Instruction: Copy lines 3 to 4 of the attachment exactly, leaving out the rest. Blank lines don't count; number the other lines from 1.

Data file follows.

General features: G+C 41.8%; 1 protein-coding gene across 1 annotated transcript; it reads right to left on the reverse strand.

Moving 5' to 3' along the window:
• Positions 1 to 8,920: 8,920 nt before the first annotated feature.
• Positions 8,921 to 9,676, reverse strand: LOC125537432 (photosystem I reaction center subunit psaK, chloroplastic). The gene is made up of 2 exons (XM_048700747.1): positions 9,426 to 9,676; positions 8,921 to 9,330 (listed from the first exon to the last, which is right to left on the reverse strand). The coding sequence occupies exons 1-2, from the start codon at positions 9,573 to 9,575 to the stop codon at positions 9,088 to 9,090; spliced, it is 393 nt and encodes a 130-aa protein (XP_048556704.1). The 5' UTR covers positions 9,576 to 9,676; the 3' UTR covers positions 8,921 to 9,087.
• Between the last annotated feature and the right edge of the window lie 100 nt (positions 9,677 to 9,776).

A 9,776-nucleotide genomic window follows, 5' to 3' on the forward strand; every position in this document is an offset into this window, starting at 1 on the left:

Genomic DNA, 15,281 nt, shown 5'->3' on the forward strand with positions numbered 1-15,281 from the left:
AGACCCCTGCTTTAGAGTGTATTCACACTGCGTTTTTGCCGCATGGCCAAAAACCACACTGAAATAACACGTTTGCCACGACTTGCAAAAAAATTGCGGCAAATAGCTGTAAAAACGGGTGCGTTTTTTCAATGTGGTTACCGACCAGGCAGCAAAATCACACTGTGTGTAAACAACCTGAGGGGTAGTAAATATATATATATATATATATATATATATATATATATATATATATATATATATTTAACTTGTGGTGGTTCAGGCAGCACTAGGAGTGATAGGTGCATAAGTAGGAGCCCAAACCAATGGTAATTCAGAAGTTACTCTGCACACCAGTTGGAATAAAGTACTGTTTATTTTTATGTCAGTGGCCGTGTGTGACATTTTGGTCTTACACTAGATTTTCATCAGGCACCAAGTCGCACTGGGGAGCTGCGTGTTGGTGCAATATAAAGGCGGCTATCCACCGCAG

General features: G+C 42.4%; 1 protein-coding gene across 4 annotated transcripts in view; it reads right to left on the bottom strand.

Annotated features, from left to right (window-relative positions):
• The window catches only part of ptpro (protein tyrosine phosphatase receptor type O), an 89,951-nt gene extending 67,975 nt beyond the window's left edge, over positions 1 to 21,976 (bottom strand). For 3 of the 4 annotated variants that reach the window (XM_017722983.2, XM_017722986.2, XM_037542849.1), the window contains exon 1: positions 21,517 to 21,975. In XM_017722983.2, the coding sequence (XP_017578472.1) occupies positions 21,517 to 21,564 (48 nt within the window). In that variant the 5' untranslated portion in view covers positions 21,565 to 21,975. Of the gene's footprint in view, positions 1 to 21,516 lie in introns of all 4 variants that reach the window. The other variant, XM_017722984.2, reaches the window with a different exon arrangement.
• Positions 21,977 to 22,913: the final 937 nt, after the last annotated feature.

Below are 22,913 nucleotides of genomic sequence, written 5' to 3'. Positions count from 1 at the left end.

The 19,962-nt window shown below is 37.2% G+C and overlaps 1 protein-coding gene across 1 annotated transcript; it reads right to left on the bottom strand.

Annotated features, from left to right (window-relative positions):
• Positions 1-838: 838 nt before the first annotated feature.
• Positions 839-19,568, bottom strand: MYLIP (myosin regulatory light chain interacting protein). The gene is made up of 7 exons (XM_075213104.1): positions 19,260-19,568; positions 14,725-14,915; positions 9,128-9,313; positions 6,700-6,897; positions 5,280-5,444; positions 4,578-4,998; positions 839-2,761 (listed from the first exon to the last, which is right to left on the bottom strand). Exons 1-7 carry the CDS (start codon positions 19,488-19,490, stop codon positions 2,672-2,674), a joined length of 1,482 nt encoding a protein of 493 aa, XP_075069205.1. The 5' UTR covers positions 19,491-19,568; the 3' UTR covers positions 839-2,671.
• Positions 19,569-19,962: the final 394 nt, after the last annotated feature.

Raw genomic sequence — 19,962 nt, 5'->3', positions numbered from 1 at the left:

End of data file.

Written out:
• Positions 1 to 8,920: 8,920 nt before the first annotated feature.
• Positions 8,921 to 9,676, reverse strand: LOC125537432 (photosystem I reaction center subunit psaK, chloroplastic). The gene is made up of 2 exons (XM_048700747.1): positions 9,426 to 9,676; positions 8,921 to 9,330 (listed from the first exon to the last, which is right to left on the reverse strand). The coding sequence occupies exons 1-2, from the start codon at positions 9,573 to 9,575 to the stop codon at positions 9,088 to 9,090; spliced, it is 393 nt and encodes a 130-aa protein (XP_048556704.1). The 5' UTR covers positions 9,576 to 9,676; the 3' UTR covers positions 8,921 to 9,087.